By Sandhya Sridhar
In the land that we grew up in, every living thing is connected; important and relevant in our lives. Listening to stories that seem entertaining or mythological, but actually speak between the lines, handed down in the retelling from one generation to next, it is no wonder that wherever you go, there are more stories and more relevance.
In dry and fairly arid Karaikudi, are the nine temples of the Nagarathar families. These temples are beautifully maintained and uphold the spiritual traditions in many ways, from the sthala purana or the genesis story of the temple, to every little thing surrounding the deity and his/her significance.
Our story is about the Bhairavar or Vairavar temple, about two kilometres from Pillayarpatti, both about 13 kilometres from Karaikudi proper. Now Bhairavar, as those who know our history know, is a manifestation of Lord Shiva. He is depicted with a dog, and is seen as a guardian deity.
Vairavanpatti is the name of this village, and the temple is called the Vairavan Swamy temple. Calm and serene, with a temple tank, the Vairavar Theertham right in front, as you enter, you glimpse the shrine of Valar Oli Nathar, in the main shrine. The goddess here is Vadivudai Ammai. There is a large shrine to Vairavar, who looks majestic, the dog hugging his feet, and lovingly looking up at him. Vairavar, says the local who has accompanied us on the visit, is one of the Ashta Bhairavars, one of the eight temples dedicated to Lord Bhairavar.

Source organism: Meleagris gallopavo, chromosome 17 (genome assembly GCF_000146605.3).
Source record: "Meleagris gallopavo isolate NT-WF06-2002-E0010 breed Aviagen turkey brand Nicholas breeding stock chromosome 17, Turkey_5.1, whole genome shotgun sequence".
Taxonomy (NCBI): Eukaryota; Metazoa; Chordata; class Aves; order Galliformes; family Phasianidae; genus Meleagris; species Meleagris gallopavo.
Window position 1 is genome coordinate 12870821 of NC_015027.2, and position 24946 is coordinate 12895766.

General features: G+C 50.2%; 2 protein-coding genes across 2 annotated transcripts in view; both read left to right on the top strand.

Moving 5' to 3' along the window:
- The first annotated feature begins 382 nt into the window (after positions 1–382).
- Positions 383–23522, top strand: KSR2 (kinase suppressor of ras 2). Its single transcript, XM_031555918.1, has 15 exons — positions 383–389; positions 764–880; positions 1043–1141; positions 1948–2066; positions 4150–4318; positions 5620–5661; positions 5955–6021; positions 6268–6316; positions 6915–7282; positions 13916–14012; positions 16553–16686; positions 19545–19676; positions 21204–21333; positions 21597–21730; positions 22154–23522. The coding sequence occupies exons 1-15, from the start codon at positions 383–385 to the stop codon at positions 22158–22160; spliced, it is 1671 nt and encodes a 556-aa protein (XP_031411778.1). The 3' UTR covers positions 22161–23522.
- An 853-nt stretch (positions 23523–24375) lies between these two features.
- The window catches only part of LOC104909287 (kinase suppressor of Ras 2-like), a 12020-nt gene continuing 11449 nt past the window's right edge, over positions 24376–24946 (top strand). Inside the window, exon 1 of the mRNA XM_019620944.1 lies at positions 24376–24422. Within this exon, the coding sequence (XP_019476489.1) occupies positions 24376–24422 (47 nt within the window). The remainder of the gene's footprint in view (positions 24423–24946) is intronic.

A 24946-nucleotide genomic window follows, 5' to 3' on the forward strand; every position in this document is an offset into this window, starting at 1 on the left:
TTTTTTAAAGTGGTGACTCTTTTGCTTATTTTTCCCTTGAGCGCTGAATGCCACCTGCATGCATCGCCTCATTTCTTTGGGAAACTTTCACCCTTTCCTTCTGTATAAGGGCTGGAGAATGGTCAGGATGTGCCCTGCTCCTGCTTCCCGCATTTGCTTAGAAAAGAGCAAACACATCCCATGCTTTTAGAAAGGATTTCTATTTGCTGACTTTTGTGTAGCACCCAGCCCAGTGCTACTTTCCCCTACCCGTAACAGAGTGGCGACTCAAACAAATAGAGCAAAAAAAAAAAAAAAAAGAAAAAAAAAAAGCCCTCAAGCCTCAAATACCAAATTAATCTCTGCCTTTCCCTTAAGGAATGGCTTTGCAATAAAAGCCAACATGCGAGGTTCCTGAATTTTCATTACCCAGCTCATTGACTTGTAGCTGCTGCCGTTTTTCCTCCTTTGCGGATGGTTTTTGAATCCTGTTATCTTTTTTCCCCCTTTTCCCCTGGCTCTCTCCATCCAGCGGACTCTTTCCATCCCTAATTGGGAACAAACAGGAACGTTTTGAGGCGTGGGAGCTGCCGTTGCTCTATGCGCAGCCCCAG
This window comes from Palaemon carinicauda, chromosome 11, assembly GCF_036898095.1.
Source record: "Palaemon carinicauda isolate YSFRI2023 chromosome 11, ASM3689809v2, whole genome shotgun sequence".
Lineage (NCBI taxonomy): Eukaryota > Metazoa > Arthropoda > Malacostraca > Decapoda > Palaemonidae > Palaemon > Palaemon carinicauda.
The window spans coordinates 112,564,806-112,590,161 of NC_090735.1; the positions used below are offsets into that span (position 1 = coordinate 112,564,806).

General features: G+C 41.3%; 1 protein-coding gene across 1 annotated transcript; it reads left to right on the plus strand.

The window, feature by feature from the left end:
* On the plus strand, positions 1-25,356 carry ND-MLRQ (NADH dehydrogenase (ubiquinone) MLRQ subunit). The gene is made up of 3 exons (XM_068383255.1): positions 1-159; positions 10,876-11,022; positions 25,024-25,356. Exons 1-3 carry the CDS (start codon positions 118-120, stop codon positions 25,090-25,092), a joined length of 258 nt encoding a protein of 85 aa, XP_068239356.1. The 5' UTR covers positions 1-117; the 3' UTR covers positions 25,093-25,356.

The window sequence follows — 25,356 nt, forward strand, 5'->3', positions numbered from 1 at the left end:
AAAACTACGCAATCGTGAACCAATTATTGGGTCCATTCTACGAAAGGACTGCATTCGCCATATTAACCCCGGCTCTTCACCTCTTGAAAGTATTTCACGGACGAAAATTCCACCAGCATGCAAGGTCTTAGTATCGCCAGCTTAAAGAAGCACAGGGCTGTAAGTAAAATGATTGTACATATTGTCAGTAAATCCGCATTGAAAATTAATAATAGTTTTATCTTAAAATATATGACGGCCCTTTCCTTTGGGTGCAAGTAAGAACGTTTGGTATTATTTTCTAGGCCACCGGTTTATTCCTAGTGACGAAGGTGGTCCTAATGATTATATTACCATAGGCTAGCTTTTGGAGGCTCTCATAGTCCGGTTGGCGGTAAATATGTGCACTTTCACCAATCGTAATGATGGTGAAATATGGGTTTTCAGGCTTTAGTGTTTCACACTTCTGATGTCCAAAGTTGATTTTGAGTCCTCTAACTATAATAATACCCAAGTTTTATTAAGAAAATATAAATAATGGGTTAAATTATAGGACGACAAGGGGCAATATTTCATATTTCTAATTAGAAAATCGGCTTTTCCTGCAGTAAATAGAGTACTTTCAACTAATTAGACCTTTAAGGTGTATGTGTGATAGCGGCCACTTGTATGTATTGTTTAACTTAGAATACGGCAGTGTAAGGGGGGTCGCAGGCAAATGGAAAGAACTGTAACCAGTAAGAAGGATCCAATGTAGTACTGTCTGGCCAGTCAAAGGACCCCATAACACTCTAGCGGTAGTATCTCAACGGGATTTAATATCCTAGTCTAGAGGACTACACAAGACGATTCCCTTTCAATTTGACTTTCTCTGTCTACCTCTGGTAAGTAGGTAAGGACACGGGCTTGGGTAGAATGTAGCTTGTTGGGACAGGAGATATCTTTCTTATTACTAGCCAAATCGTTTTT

The walls of the temple are full of stories, with episodes from the Ramayana and Mahabharata. There is a Nandi in all his grand splendour, looking at his Lord, as is his wont in all the Shiva temples.
The local who takes us around, the temple, shows us a carving of a tree stump in one of the mandapams, reverentially placed as in a sanctum. “This is a representation of the sthala vriksham, the Alinji tree,” he tells us. He then leads us outside, to the side of the temple, through a mandapam that has been built for homas and other functions. He points to two trees that have been carefully fenced off.
We go nearer, and he points to the trunks. “Do you see?” he asks. We look closely and we see something strange. The seeds of the trees are stuck to the trunks.
“The seeds,” he tells us, “When they fall down, jump back and stick to the trunks.”
He tells us that sthala vriksham, or the tree that defines and marks this particular temple, is important, for it, like the Bhairavar who protects, keeps you free of negative energy from enemies.
“Whatever you throw at the world,” he says, “will come back to you, whoever it is.” He adds, “Even us, what we do comes back to us.”
The Bhairavar here, was asked by Lord Shiva, to cut off Lord Brahma’s fifth head. The fifth head represents Ego. This story goes thus: Lord Brahma had five heads, as did Lord Shiva. Brahma was very proud of this. One day, the Goddess Parvati worshipped Brahma, mistaking him to be her Lord. Lord Brahma knew that she had mistaken him for Shiva, but did not tell her this. Once Parvati realised the truth, she told Lord Shiva what had happened. He asked Bhairavar to cut off Lord Brahma’s fifth head, so that he would not be so proud anymore.
Lord Bhairavar, or Vairavar, thus assumes great significance in this temple, blessing those who come to him with protection from adversities and from enemies.
Sometimes, pride and ego can be an individual’s worst enemies. While for an individual, prayer, our deities and temple-going can mean many things, a tree tells a very simple story: karma is of our own making—what goes around, comes around.
Photographs: Sandhya Sridhar